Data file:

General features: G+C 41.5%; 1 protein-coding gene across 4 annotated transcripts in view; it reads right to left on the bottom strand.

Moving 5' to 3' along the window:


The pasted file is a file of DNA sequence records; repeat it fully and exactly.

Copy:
General features: G+C 41.5%; 1 protein-coding gene across 4 annotated transcripts in view; it reads right to left on the bottom strand.

Moving 5' to 3' along the window: